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480 pages, Paperback
First published January 1, 2002
“Truth! Justice! Freedom! Reasonably Priced Love! And a Hard-Boiled Egg!”I am still angry at the world for taking Terry Pratchett away from us. I miss him — his razor-sharp wit, his pointed humor, the ridiculous clarity with which he must have seen the world. When I can get lost in the pages of his writing - competent, confident, and simply brilliant - the world becomes pretty tolerable.
“Every year he forgot. Well, no. He never forgot. He just put the memories away, like old silverware that you didn’t want to tarnish. And every year they came back, sharp and sparkling, and stabbed him in the heart.”
“If you don’t know where *there* was, you weren’t there,” he said in the same quiet voice.”
“You’re not me, he thought. I don’t think I was ever as young as you. If you’re going to be me, it’s going to take a lot of work. Thirty damn years of being hammered on the anvil of life, you poor bastard. You’ve got it all to come.”
“Don't put your trust in revolutions. They always come round again. That's why they're called revolutions. People die, and nothing changes.”I’m only slightly exaggerating when I say that Sam Vimes is my moral compass. He’s not an optimist or a pessimist — he’s the ultimate realist who tends to see the world just how it is, but who will stubbornly make sure it ends up just a bit better. He’s angry, he’s gruff, he’s not always keeping up with the times, and he’s not always the sharpest spoon in the drawer — but he’s ultimately GOOD. Not preachy-good but bristly-good, without rose-tinted glasses.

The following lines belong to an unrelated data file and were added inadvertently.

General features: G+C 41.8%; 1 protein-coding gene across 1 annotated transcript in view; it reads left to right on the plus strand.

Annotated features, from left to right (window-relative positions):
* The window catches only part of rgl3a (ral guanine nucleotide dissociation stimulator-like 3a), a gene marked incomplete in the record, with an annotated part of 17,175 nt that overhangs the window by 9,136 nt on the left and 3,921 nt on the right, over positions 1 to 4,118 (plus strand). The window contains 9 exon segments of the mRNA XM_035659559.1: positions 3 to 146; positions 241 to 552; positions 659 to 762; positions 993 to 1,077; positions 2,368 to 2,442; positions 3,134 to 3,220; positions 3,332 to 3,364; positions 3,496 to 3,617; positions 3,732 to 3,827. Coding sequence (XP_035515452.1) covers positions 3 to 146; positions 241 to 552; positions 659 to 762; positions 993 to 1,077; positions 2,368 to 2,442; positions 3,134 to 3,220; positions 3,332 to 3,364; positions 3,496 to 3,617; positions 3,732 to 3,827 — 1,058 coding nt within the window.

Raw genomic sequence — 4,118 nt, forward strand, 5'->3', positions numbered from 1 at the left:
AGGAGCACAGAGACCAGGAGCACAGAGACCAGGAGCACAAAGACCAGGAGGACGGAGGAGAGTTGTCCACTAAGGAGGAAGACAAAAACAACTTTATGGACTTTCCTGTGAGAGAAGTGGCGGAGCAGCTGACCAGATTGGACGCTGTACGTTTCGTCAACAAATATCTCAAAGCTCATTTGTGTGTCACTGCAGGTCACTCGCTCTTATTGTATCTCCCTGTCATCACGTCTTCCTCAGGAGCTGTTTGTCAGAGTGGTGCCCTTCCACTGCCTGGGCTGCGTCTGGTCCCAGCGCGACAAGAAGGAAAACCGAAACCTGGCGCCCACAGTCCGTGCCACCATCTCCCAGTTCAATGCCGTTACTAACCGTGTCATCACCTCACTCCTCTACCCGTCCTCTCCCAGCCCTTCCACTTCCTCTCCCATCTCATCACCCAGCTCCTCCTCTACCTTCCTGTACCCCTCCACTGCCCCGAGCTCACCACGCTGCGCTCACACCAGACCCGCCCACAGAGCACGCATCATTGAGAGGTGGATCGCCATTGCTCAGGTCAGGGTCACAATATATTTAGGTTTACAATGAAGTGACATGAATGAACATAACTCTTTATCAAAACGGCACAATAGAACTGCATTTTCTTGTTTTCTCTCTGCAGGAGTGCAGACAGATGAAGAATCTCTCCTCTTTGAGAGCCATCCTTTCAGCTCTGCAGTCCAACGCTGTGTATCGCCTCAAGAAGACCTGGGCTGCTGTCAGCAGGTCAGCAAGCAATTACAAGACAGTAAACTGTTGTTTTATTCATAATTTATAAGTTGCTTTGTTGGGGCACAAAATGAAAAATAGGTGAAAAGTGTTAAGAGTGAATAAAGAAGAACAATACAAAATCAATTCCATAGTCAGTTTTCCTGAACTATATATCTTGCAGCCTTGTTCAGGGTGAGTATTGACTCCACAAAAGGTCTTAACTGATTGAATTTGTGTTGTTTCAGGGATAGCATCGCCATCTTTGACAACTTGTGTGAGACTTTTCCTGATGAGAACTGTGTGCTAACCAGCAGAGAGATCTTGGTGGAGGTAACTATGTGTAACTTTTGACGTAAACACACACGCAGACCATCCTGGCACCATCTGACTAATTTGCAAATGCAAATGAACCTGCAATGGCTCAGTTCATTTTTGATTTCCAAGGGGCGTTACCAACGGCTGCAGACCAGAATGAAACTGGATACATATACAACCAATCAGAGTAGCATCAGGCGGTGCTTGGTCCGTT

“As soon as you saw people as things to be measured, they didn’t measure up.”
“Yes, thought Vimes. That’s the way it was. Privilege, which just means “private law.” Two types of people laugh at the law; those that break it and those that make it.”
“He wanted to go home. He wanted it so much that he trembled at the thought. But if the price of that was selling good men to the night, if the price was filling those graves, if the price was not fighting with every trick he knew … then it was too high.
It wasn’t a decision he was making, he knew that. It happened far below the levels of the brain where decisions were made. It was something built in. There was no universe, anywhere, where a Sam Vimes would give in on this, because if he did then he wouldn’t be Sam Vimes anymore.”
“You’d like Freedom, Truth, and Justice, wouldn’t you, Comrade Sergeant?” said Reg encouragingly.It’s a pleasure for me to see again and again, on all those countless rereads, how well-done Pratchett’s books are. He trusts his readers to get it without beating them over the head with it, and the readers can trust him to get it right, every time.
“I’d like a hard-boiled egg,” said Vimes, shaking the match out.
There was some nervous laughter, but Reg looked offended.
“In the circumstances, Sergeant, I think we should set our sights a little higher—”
“Well, yes, we could,” said Vimes, coming down the steps. He glanced at the sheets of paper in front of Reg. The man cared. He really did. And he was serious. He really was. “But…well, Reg, tomorrow the sun will come up again, and I’m pretty sure that whatever happens we won’t have found Freedom, and there won’t be a whole lot of Justice, and I’m damn sure we won’t have found Truth. But it’s just possible that I might get a hard-boiled egg.”